Two men from Loudon County and another from Monroe County hope to replace Jimmy Matlock on the Republican ballot for state representative in the 21st district.

Lenoir City Mayor Tony Aikens, former Loudon County Mayor Doyle Arp and former Tennessee Highway Patrol officer Lowell Russell each hope voters give them the chance to serve.

The winner of the primary will face Democrat Laura Miller in November’s general election.

Aikens pushes record

Tony Aikens believes he is the right choice because of what he has accomplished as mayor of Lenoir City.

“I want to bring the success of Monroe County and Loudon County and Lenoir City,” Aikens said. “We’ve kept taxes the lowest possible. We haven’t had a property tax increase. We actually absorbed $54,000 for four years in a row starting in 2013. I think I’ve got the expertise and the qualifications to get the job done and keep taxes low, not just in Loudon and Monroe counties, but all across the state.”

Aikens pointed to projects like the Lenoir City Utilities Board headquarters, The Venue at Lenoir City, renovation of the War Memorial Building in downtown Lenoir City, the new city hall building and various organizations that have located here, such as the University of Tennessee medical building on Town Creek Parkway, as reasons he should be elected.

“We did all that and it comes back down to good management,” Aikens said. “We have a budget meeting every Thursday before the council meetings and we make our department heads live by their budget. We tell them all the time, treat that money like it’s your own. They’ve done that. ... We have a city government that’s running like a well-oiled machine, and that’s how state government ought to run. That’s the expertise I bring. We want the state government to run as well as Lenoir City and that’s what I’m going to bring to the state house.”

Aikens believes the state’s budget will be a top focus for the candidate that wins the office. He also hopes to focus on legislation that will benefit all cities in the state.

“I think I’m familiar somewhat with how state government is ran, being involved in city government,” Aikens said. “We don’t need a bunch of folks over in Nashville telling local government what to do, that’s for sure. We don’t need to be making laws that’s going to affect local government in a negative way. We need to make laws that’s going to be better for local government. Obviously, being a mayor from a small town, I know how hard it is when Nashville passes laws that affects the big cities (positively) but doesn’t affect the smaller cities or affects small cities in an negative way. I’m going to make sure we don’t have a negative impact on the small cities.”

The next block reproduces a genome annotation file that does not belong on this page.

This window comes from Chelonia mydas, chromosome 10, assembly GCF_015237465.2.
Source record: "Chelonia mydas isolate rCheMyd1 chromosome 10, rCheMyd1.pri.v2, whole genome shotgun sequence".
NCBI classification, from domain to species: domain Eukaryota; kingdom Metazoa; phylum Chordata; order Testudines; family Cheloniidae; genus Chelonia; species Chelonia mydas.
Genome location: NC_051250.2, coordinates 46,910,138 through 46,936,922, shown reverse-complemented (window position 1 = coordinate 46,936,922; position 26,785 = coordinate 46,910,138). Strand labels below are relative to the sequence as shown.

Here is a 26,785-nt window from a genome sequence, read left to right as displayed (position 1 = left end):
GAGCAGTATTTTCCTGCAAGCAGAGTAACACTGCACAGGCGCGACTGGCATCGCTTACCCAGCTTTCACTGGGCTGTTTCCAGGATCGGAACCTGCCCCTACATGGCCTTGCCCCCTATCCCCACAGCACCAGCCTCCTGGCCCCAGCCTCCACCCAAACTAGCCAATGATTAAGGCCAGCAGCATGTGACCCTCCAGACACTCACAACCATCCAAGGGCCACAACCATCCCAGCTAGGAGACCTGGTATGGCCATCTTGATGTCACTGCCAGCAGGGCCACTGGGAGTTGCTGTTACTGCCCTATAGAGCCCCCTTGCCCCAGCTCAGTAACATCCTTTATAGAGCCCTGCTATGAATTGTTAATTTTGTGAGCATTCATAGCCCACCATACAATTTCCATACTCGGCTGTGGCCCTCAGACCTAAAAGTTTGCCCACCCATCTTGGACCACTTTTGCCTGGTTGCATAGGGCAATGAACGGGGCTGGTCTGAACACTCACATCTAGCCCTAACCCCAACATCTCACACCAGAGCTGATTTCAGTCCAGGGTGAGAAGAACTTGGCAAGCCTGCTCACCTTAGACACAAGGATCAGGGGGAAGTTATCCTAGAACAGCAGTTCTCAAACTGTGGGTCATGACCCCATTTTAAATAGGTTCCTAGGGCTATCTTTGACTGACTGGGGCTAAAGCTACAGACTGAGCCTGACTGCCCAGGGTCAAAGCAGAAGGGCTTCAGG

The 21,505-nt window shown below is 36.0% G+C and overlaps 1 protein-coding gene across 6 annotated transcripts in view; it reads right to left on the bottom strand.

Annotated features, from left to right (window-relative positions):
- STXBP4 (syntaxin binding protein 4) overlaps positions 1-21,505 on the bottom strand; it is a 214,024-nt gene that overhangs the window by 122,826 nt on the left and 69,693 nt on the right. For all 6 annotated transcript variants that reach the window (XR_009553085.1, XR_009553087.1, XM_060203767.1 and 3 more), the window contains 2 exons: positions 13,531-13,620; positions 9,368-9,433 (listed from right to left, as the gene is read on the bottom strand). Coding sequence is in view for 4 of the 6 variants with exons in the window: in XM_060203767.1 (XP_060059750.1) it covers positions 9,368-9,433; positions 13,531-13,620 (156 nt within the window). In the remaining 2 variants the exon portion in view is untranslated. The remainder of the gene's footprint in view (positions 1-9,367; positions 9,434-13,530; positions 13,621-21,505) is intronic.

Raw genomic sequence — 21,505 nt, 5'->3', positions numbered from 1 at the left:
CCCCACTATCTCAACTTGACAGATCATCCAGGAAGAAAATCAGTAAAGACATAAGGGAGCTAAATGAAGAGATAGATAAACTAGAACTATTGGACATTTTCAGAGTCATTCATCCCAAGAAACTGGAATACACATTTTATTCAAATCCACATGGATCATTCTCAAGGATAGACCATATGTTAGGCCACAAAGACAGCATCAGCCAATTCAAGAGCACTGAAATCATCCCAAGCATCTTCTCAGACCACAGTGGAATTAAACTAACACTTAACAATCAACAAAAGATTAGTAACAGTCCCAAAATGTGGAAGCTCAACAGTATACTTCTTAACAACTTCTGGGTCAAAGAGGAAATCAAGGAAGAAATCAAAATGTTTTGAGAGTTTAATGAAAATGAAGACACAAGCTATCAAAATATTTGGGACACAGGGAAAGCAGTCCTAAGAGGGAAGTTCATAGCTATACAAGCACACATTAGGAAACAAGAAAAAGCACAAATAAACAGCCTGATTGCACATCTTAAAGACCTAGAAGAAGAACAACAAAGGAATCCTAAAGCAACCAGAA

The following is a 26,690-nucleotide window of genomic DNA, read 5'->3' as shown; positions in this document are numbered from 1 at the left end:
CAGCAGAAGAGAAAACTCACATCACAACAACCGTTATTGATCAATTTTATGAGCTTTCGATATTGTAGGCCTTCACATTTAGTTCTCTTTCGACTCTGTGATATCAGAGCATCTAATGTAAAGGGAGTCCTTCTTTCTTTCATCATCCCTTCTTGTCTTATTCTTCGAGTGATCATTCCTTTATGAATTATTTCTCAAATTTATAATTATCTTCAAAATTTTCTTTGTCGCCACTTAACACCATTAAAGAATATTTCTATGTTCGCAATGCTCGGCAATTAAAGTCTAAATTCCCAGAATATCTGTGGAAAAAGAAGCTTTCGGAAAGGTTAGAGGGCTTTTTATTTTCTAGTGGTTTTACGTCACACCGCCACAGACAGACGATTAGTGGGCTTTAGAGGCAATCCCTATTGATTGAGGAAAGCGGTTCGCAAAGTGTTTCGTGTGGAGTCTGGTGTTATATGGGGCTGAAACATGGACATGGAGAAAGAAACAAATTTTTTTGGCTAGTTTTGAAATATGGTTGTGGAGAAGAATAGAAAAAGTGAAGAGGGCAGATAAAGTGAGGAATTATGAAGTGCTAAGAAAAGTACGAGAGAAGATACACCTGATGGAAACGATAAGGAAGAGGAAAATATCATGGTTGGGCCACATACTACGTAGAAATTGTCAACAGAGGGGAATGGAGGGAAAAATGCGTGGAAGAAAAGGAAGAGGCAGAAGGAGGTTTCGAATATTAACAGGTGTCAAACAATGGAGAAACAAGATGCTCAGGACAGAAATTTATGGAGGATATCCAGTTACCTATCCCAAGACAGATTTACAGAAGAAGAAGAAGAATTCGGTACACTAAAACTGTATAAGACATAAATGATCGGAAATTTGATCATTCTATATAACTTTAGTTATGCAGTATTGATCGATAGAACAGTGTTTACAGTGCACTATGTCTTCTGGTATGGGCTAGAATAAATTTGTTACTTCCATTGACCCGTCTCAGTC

Arp touts experience

Doyle Arp believes he has years of work that show he is the right candidate.

“I think I’m more qualified with the experience I’ve had with being a small business owner working in both Loudon and Monroe counties,” Arp said. “I had my own businesses and stuff for the first 20 years of my life before I got in the political atmosphere. Having served on county commission, having been president of the different statewide organizations, I think it makes me more qualified day one.”

Arp doesn’t believe there will be an adjustment to the position and is confident he can hit the ground running thanks in part to time spent lobbying at the state level.

He sees early childhood education as being a big need across the state.

“If a child can’t read by the third grade they’re probably going to get lost in the cracks forever,” Arp said. “That would probably be one of my main emphasis. … I don’t think you need more money, just to reemphasize some of the money to get it done.”

A “better trained workforce” and continued work against the opioid epidemic were other challenges Arp sees the state facing. His plan to tackle those is “fine-tuning” what is already in place.

“We’re a country of just making laws and not really looking to what the benefits are on them or the drastic changes that are being made and then they run back the next year and overcorrect or something like that,” he said. “I think probably if we would take a good, hard look on the front end then we wouldn’t have to run back and forth to change them back out.”

Russell ‘not a politician’

Lowell Russell believes he has the edge because he hasn’t held office before.

“I think that I can make a difference,” he said. “I feel that I’m the best one for the job. This would be my full-time job. Ever since my accident with the (Tennessee) Highway Patrol I have been trying to look for new ways to serve my community, and this seems like it would be a good way. I think I would be the voice of the people and I think I can relate to the ordinary voter more because like most voters I’ve never held office, and I’m not a career politician.”

Learning to work in politics is what Russell sees as his biggest challenge. He pointed to school safety, opioids and grandparents’ rights as being among the biggest concerns the state must address.

“I think that we’ve already started on some issues during this legislative season on the opioids, so I just want to continue that,” Russell said. “I want to vote for stuff that gives grandparents more rights. I want to look at getting ideas from the 21st district on what they think we need to do better and carry their voices into Nashville.”

Russell is pushing what he said is a platform built on “public safety, the economy and small government,” while adding that he is pro-life and pro-second amendment.

“I’m going to work very hard for the 21st district to make sure their voice is heard in Nashville,” he said. “I think that, because this would be my full-time job, that I can represent them best. I’m not a career politician and don’t have special interest other than the people.”